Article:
#14
James Stephen Krinsley
Hyperglycemia is very common in critically ill patients and interventional studies of intensive insulin therapy with the goal of returning ICU glycemia to normal levels have demonstrated mixed results. A large body of literature has demonstrated that diabetes, per se, is not independently associated with increased risk of mortality in this population and that the relationship of glucose metrics to mortality is different for patients with and without diabetes. Moreover, these relationships are confounded by preadmission glycemia; in this regard, patients with diabetes and good preadmission glucose control, as reflected by HbA1c levels obtained at the time of ICU admission, are similar to patients without diabetes...
September 1, 2017: Journal of Diabetes Science and Technology
https://www.readbyqxmd.com/read/28836877/management-of-hyperglycemia-in-the-neurosurgery-patient
#15
REVIEW
Rene Daniel, Satya Villuri, Kevin Furlong
Hyperglycemia is associated with adverse outcomes in patients who are candidates for or underwent neurosurgical procedures. Specific concerns and settings that relate to these patients are preoperative glycemic control, intraoperative control, management in the neurological intensive care unit (NICU), and postoperative control. In each of these settings, physicians have to ensure appropriate glycemic control to prevent or minimize adverse events. The glycemic control is usually managed by a neurohospitalist in co-management with the neurosurgery team pre- and post-operatively, and by the neurocritical care team in the setting of NICU...
October 2017: Hospital Practice (Minneapolis)
https://www.readbyqxmd.com/read/28806982/software-guided-versus-nurse-directed-blood-glucose-control-in-critically-ill-patients-the-logic-2-multicenter-randomized-controlled-clinical-trial
#16
Jasperina Dubois, Tom Van Herpe, Roosmarijn T van Hooijdonk, Ruben Wouters, Domien Coart, Pieter Wouters, Aimé Van Assche, Guy Veraghtert, Bart De Moor, Joost Wauters, Alexander Wilmer, Marcus J Schultz, Greet Van den Berghe, Dieter Mesotten
BACKGROUND: Blood glucose control in the intensive care unit (ICU) has the potential to save lives. However, maintaining blood glucose concentrations within a chosen target range is difficult in clinical practice and holds risk of potentially harmful hypoglycemia. Clinically validated computer algorithms to guide insulin dosing by nurses have been advocated for better and safer blood glucose control. METHODS: We conducted an international, multicenter, randomized controlled trial involving 1550 adult, medical and surgical critically ill patients, requiring blood glucose control...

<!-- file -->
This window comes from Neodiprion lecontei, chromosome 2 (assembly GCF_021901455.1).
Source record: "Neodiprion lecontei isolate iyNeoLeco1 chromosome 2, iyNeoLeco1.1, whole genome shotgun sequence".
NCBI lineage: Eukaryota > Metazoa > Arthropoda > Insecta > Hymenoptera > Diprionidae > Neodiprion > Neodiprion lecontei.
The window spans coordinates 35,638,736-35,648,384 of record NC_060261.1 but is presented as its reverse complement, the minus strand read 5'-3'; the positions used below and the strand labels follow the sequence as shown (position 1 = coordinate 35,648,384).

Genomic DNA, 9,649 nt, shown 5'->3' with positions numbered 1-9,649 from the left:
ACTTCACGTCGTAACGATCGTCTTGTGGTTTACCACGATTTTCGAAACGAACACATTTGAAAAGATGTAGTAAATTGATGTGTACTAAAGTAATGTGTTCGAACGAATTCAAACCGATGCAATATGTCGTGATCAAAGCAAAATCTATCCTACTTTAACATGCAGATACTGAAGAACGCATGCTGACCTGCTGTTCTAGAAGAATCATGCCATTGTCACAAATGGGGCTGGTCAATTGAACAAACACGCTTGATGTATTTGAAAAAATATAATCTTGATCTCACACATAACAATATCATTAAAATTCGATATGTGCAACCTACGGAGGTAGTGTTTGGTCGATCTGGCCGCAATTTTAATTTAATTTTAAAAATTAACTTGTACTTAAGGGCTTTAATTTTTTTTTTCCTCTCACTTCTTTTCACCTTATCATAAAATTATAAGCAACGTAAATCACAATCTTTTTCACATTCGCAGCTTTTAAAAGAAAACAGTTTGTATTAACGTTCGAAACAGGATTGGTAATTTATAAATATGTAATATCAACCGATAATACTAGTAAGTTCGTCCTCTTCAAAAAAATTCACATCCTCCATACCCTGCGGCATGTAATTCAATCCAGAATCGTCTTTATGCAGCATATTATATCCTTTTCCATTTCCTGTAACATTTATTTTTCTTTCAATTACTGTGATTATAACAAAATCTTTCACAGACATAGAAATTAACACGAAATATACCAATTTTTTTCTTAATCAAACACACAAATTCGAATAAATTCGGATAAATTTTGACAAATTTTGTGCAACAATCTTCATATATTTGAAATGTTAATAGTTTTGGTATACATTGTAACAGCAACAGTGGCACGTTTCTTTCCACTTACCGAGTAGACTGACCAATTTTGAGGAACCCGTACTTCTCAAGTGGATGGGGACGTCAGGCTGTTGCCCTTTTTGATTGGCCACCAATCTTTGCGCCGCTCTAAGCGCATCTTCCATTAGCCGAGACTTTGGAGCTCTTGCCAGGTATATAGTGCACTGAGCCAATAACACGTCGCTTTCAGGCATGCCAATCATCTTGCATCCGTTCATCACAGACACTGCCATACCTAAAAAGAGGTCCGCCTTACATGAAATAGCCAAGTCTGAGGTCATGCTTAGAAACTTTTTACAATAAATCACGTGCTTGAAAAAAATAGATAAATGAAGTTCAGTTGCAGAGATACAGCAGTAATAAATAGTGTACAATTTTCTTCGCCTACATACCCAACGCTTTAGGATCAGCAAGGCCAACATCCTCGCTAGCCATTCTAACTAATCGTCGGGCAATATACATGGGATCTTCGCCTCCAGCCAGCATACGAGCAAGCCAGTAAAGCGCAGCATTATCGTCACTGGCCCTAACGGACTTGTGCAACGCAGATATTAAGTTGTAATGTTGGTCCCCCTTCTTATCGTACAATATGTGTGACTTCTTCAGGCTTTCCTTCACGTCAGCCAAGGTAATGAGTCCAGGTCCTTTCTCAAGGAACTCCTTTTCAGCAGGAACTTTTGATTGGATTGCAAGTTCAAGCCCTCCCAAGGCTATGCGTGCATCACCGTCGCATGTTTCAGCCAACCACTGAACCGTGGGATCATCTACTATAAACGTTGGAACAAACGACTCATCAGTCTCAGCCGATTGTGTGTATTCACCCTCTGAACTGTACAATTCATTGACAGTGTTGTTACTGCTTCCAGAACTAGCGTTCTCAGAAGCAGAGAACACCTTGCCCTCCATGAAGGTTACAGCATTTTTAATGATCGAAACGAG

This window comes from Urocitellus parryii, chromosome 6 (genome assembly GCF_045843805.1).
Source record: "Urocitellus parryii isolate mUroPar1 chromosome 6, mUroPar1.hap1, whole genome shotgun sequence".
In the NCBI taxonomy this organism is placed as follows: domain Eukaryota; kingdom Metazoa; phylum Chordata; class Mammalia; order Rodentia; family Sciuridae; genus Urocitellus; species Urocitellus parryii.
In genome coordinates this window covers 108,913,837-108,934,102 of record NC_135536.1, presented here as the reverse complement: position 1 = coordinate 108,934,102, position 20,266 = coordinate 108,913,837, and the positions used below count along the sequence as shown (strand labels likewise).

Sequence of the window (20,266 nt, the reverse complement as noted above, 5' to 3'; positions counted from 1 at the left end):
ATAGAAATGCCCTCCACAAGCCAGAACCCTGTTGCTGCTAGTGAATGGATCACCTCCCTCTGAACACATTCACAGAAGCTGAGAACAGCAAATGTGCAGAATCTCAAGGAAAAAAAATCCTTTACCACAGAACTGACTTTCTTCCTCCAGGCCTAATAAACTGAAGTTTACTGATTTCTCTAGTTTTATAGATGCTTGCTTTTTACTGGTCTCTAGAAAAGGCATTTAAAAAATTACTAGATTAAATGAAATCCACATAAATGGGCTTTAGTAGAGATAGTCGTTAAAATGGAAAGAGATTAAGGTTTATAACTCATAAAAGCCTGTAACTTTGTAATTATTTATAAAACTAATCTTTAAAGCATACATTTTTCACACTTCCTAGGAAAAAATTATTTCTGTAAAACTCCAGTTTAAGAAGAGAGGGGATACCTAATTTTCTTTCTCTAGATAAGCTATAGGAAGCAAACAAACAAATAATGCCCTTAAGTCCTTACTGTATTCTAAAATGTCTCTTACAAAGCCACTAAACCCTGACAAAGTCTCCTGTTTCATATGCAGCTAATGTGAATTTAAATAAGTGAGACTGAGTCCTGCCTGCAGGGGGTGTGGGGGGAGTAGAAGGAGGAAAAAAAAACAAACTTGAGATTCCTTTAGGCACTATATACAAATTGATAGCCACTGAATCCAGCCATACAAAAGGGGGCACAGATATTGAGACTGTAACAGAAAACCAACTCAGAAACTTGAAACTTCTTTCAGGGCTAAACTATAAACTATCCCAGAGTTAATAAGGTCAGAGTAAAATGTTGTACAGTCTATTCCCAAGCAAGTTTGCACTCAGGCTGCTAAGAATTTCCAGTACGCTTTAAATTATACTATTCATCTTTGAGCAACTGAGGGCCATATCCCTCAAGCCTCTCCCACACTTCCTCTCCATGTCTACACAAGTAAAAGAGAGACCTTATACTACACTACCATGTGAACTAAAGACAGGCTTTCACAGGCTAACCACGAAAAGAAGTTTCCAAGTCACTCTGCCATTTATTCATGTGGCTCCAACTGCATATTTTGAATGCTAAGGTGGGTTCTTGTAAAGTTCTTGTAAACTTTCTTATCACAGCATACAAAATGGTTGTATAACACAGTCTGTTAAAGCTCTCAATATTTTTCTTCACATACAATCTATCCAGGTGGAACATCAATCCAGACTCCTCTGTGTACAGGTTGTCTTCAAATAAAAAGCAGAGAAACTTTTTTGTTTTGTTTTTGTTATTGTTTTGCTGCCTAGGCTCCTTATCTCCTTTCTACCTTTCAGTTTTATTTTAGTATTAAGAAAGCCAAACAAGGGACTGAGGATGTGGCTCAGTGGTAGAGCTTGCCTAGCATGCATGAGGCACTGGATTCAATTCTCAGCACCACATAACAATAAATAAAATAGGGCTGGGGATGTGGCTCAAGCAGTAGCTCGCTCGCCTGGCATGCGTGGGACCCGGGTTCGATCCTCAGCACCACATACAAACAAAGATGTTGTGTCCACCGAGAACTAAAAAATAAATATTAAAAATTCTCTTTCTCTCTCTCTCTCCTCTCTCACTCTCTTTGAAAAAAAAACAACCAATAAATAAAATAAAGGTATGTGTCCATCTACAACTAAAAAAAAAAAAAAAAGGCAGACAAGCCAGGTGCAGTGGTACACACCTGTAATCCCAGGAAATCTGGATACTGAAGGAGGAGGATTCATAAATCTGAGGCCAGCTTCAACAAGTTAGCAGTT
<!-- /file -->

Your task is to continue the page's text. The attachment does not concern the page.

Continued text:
August 14, 2017: Critical Care: the Official Journal of the Critical Care Forum
https://www.readbyqxmd.com/read/28707484/autoregressive-modeling-of-drift-and-random-error-to-characterize-a-continuous-intravascular-glucose-monitoring-sensor
#17
Tony Zhou, Jennifer L Dickson, J Geoffrey Chase
BACKGROUND: Continuous glucose monitoring (CGM) devices have been effective in managing diabetes and offer potential benefits for use in the intensive care unit (ICU). Use of CGM devices in the ICU has been limited, primarily due to the higher point accuracy errors over currently used traditional intermittent blood glucose (BG) measures. General models of CGM errors, including drift and random errors, are lacking, but would enable better design of protocols to utilize these devices. This article presents an autoregressive (AR) based modeling method that separately characterizes the drift and random noise of the GlySure CGM sensor (GlySure Limited, Oxfordshire, UK)...
July 1, 2017: Journal of Diabetes Science and Technology
https://www.readbyqxmd.com/read/28683239/comparison-of-efficacy-and-safety-of-glargine-and-detemir-insulin-in-the-management-of-inpatient-hyperglycemia-and-diabetes
#18
Rodolfo J Galindo, Georgia M Davis, Maya Fayfman, David Reyes-Umpierrez, David Alfa, Limin Peng, Ronald Tamler, Francisco J Pasquel, Guillermo E Umpierrez
OBJECTIVE: Glargine and detemir insulin are the two most commonly prescribed basal insulin analogues for the ambulatory and inpatient management of diabetes. The efficacy and safety of basal insulin analogues in the hospital setting has not been established. METHODS: This observational study compared differences in glycemic control and outcomes in non-intensive care unit patients with blood glucose (BG) >140 mg/dL who were treated with glargine or detemir, between January 1, 2012, and September 30, 2015, in two academic centers...
September 2017: Endocrine Practice
https://www.readbyqxmd.com/read/28645517/glucose-control-diabetes-status-and-mortality-in-critically-ill-patients-the-continuum-from-intensive-care-unit-admission-to-hospital-discharge
#19
James S Krinsley, Paula Maurer, Sharon Holewinski, Roy Hayes, Douglas McComsey, Guillermo E Umpierrez, Stanley A Nasraway
OBJECTIVE: To describe the relationships among glycemic control, diabetes mellitus (DM) status, and mortality in critically ill patients from intensive care unit (ICU) admission to hospital discharge. PATIENTS AND METHODS: This is a retrospective investigation of 6387 ICU patients with 5 or more blood glucose (BG) tests and 4462 ICU survivors admitted to 2 academic medical centers from July 1, 2010, through December 31, 2014. We studied the relationships among mean BG level, hypoglycemia (BG level <70 mg/dL [to convert to mmol/L, multiply by 0...
July 2017: Mayo Clinic Proceedings
https://www.readbyqxmd.com/read/28628847/the-importance-of-declining-insulin-requirements-during-pregnancy-in-patients-with-pre-gestational-gestational-diabetes-mellitus
#20
Maya Ram, Larissa Feinmesser, Shiri Shinar, Sharon Maslovitz
OBJECTIVE: In patients with pre-gestational and gestational diabetes mellitus (GDM), insulin requirements often increase during the third trimester of pregnancy in order to maintain proper glycemic control. However, a fraction of patients demonstrate a significant decrease in insulin requirements in late gestation. We aimed to evaluate the clinical significance of decreasing insulin requirements in patients with pre-gestational diabetes and GDM with respect to fetal wellbeing and pregnancy outcome...
August 2017: European Journal of Obstetrics, Gynecology, and Reproductive Biology